This type of tunnel tent is usually on the smaller side, best for casual campers and backyard fun. 

If you feel daunted by the prospect of pitching a tent–whether you’re new to camping or you’re so experienced that you’re over the hassle–a pop-up tunnel tent could be for you.

Backpacking tunnel tents

Backpacking tents are extra lightweight and compact to make them easier to carry on your back over longer distances. 

Most backpacking tents don’t accommodate more than three people, and many are heavy-duty four-season tents.

Extended dome tunnel tents

While dome and tunnel tents are two distinctly different tent styles, a hybrid type contains the best of both worlds. 

An extended dome starts with a classic dome shape made of two bisecting poles, but then adds arched wings on one or both ends to extend the dome out into a tunnel shape. 

This is a great option when you want the spaciousness of a tunnel tent but the stability of a dome tent.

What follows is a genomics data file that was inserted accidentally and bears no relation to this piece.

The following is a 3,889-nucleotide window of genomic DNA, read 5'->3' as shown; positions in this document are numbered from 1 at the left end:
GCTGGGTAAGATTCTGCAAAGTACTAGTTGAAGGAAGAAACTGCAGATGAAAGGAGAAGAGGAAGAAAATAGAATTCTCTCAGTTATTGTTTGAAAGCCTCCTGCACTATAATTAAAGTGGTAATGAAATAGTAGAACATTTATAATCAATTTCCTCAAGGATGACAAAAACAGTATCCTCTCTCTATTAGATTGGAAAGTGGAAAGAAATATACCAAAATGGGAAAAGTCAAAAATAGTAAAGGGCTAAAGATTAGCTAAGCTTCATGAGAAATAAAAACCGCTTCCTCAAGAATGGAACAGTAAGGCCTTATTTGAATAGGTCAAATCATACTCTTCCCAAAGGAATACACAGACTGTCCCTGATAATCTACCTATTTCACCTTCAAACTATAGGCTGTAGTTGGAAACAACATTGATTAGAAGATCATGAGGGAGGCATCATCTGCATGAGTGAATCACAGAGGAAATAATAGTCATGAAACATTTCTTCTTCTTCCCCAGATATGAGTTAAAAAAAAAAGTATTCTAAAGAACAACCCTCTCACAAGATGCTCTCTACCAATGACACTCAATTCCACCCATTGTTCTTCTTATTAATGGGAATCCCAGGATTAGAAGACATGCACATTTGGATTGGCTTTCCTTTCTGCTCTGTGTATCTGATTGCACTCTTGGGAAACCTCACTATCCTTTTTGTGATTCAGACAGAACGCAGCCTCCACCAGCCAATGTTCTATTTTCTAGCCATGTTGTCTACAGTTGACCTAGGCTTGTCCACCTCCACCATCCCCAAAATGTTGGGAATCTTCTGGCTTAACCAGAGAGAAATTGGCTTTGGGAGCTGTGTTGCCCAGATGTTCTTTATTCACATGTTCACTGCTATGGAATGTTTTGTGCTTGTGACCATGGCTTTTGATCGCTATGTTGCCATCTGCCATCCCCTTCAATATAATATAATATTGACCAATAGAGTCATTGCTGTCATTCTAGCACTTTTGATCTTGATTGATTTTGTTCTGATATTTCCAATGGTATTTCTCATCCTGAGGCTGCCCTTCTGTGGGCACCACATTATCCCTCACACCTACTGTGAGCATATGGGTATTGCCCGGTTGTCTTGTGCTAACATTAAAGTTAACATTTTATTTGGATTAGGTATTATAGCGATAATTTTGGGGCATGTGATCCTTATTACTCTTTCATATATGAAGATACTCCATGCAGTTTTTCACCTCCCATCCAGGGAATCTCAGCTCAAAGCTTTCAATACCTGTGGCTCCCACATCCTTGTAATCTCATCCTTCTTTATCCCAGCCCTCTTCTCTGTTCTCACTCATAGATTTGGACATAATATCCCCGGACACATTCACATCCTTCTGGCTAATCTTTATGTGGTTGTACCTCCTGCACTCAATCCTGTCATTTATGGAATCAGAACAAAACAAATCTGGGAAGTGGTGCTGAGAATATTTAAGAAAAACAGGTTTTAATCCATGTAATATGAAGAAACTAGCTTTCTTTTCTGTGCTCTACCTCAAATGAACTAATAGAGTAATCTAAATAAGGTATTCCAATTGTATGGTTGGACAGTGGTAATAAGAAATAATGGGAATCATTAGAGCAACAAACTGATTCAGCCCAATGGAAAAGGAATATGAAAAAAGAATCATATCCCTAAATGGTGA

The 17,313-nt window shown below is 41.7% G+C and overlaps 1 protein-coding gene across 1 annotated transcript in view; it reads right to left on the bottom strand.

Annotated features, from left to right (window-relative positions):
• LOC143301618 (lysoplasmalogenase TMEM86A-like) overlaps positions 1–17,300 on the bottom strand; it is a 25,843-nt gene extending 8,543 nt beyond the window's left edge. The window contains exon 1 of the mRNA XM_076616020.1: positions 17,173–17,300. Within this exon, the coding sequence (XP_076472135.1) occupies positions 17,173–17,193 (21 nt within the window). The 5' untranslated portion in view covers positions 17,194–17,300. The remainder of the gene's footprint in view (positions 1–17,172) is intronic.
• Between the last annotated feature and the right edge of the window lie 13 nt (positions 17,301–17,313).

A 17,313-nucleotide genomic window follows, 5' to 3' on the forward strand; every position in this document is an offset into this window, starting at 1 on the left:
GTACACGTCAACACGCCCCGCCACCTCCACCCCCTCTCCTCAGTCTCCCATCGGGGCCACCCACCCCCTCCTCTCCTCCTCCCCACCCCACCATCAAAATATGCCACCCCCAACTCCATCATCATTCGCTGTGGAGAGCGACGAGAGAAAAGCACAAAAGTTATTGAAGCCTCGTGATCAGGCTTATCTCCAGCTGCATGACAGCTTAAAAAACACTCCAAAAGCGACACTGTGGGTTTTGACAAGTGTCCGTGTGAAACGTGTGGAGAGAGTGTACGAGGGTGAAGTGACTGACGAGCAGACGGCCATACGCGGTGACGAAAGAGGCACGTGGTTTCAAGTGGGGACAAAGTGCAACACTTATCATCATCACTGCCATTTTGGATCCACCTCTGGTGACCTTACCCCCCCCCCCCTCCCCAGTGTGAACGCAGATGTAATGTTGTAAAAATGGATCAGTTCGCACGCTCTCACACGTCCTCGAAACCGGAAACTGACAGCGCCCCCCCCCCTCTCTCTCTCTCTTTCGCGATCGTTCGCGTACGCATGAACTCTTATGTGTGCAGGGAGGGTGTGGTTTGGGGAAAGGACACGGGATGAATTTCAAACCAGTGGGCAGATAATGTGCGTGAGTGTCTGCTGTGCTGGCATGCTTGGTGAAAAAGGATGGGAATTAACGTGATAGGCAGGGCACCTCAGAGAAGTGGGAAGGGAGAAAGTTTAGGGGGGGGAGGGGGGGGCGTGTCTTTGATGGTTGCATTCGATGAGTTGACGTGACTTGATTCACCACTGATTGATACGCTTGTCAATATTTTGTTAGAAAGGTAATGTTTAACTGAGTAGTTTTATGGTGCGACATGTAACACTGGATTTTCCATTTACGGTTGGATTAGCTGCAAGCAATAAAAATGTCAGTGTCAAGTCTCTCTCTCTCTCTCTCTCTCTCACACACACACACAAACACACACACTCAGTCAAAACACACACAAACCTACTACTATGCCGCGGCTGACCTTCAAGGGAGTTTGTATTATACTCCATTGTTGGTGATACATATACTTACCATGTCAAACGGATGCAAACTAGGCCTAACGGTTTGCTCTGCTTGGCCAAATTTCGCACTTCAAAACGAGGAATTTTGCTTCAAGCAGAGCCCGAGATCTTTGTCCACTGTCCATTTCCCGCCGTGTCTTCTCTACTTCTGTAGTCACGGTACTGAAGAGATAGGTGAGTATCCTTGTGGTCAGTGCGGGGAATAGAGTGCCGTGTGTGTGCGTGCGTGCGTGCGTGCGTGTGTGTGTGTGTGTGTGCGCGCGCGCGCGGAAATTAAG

Looking for other styles of tents? Check out our guides to the best 4-person tents, 6-person tents, 8-person tents, 10-person tents, 12-person tents, large camping tents, 3-room tents, canvas tents, waterproof tents, and winter tents.

FAQs About Tunnel Tents

FAQs About Tunnel Tents

Are tunnel tents good?

Tunnel tents are great if you love spaciousness and headroom. 

The walls of a domed tent slope towards the centerpoint, and you end up with less usable space. The walls of a tunnel tent don’t have such a steep slant, leaving you with more room to move around. 

A classic tunnel tent needs guylines to make it as sturdy as a dome tent, but it’s a great option when you erect a tunnel tent properly.

What is a travel tunnel tent?

Any tunnel tent can be a travel tunnel tent unless your primary intention is to only use it for lounging in your backyard.